A scientific paper has suggested that the way metrics have been calculated to show decoupling of resource use from economic growth are “misleading”.
Published in the Proceedings of the National Academy of Sciences of the United States of America, the scientists who wrote the report said “that achievements in decoupling in advanced economies are smaller than reported or non-existent”.
Using the material footprint (MF) consumption-based indicator of resource use in 186 countries, the authors of the study identified material flows associated with global production and consumption networks, to identify that current metrics such as the gross domestic product divided by domestic material consumption (DMC) as used as the headline metric in the European Commission’s Roadmap to a Resource Efficient Europe is likely to be inaccurate.
The report noted that the scope of DMC is limited to the amount of materials used in an economy, but does not include the upstream raw materials related to imports and exports originating from outside of the focal economy.
As a result, the reported suggested that the MF indicator should be used as this shows the “global allocation of used raw material extraction to the final demand of an economy”.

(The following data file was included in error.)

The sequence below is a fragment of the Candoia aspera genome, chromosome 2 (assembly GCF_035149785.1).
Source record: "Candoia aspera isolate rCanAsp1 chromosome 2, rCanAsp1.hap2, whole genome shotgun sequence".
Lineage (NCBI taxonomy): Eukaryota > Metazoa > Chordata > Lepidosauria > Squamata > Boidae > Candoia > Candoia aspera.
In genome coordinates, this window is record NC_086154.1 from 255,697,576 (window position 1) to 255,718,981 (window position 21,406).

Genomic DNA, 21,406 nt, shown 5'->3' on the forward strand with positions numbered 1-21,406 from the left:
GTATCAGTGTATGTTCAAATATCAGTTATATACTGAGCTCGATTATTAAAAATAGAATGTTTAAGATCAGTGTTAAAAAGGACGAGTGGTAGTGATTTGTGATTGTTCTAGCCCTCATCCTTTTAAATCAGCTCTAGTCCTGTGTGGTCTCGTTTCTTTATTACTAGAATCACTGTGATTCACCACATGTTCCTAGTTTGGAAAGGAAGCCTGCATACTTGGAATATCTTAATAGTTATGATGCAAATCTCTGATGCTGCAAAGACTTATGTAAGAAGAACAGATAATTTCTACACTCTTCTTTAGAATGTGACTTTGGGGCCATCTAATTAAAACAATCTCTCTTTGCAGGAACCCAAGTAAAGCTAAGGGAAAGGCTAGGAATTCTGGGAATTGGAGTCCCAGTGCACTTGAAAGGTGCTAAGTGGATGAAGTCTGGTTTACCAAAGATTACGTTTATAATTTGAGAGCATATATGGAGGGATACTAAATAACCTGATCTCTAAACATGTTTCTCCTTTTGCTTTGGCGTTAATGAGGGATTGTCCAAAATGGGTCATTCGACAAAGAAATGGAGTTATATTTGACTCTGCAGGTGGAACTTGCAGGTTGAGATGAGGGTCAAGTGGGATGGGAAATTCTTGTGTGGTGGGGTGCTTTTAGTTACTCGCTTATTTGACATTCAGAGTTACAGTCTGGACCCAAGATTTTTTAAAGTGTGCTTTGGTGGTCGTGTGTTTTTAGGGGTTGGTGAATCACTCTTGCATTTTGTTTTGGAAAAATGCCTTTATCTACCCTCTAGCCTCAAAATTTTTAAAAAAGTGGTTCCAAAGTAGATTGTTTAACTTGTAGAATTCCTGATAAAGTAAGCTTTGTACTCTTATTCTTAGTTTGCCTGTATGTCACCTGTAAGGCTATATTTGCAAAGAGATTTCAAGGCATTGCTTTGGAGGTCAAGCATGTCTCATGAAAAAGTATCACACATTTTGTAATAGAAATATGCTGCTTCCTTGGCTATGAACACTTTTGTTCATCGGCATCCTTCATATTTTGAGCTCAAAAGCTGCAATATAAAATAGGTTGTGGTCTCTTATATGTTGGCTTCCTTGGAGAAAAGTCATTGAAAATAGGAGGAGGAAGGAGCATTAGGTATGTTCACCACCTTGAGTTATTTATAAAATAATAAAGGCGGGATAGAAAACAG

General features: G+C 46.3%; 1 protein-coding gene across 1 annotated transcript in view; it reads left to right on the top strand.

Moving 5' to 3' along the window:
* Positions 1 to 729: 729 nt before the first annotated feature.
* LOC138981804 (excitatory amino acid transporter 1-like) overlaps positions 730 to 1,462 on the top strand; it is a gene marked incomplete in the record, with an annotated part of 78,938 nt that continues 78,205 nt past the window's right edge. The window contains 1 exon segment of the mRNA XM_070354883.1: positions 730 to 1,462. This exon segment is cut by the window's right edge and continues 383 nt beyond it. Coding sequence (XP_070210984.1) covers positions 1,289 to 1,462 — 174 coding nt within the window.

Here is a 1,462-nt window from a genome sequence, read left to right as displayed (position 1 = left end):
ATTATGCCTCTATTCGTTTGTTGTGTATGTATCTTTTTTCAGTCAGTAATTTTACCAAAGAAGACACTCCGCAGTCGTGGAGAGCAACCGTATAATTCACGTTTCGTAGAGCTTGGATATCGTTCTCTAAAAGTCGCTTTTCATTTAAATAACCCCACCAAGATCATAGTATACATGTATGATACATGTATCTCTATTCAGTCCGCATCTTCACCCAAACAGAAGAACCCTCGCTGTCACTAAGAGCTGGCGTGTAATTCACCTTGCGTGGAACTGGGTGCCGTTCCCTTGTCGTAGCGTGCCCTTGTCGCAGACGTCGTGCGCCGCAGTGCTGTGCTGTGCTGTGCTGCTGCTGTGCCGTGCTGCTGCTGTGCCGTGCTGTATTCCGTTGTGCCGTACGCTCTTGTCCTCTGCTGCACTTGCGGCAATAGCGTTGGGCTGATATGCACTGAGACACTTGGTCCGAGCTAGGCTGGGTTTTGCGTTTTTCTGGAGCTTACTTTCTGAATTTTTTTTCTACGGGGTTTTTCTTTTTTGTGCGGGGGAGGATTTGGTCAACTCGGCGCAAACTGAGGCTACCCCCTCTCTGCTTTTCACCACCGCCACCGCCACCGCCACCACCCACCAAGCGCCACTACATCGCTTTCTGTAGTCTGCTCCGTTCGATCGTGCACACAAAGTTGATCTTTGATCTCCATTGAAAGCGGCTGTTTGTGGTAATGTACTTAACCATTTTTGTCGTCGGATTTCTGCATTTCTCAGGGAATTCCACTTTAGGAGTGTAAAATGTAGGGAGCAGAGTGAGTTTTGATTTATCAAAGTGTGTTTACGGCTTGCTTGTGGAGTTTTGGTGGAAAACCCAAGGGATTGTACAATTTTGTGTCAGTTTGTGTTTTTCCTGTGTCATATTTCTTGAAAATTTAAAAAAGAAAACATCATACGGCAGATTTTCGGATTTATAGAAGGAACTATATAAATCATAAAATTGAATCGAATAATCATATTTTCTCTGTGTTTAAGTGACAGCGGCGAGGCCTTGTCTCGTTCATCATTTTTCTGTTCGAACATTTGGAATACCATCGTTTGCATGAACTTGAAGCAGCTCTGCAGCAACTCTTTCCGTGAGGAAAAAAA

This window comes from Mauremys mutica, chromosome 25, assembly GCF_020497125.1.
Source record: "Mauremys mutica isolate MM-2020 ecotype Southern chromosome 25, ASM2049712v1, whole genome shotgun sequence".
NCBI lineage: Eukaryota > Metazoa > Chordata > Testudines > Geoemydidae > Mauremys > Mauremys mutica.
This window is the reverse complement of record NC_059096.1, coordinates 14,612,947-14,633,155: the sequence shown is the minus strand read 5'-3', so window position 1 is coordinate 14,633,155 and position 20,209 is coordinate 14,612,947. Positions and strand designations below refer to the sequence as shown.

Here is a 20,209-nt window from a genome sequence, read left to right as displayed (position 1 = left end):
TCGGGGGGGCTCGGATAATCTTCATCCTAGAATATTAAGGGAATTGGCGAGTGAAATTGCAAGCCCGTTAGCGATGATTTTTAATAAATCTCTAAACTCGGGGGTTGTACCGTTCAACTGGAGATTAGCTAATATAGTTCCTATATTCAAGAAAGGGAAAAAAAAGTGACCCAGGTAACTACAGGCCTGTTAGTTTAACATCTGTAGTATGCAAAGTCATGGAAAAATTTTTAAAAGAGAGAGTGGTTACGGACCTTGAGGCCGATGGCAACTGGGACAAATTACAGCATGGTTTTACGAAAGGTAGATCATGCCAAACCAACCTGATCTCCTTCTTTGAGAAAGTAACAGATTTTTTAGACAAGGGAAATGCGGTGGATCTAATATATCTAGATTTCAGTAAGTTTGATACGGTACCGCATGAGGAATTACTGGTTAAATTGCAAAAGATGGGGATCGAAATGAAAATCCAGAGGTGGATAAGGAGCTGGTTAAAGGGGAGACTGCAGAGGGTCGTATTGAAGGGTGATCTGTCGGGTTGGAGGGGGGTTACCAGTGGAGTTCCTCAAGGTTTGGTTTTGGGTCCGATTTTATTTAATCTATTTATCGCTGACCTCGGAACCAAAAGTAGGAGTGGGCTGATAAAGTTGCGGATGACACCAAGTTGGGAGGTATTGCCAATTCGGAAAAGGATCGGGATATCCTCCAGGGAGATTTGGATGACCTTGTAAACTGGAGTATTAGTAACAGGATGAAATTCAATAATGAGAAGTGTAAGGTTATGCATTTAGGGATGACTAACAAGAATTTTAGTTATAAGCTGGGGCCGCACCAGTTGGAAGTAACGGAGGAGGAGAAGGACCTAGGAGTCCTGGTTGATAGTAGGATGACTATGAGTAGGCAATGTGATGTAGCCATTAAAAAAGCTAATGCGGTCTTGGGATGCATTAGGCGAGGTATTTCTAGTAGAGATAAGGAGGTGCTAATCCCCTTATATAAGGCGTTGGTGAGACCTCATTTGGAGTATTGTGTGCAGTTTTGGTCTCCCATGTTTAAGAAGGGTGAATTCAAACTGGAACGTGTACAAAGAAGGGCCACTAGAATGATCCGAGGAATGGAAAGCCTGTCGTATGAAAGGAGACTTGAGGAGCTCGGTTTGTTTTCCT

In the study, the scientists wrote: “As wealth grows, countries tend to reduce their domestic portion of materials extraction through international trade, whereas the overall mass of material consumption generally increases.
“With every 10 per cent increase in gross domestic product, the average national MF increases by 6 per cent.
“Our findings call into question the sole use of current resource productivity indicators in policy making and suggest the necessity of an additional focus on consumption-based accounting for natural resource use.”
The study was produced by scientists from University of New South Wales, University of Sydney, Australia National University and Commonwealth Scientific and Industrial Research Organisation in Australia, Norwegian University of Science and Technology, University of California Santa Barbara and Tohoku University in Japan.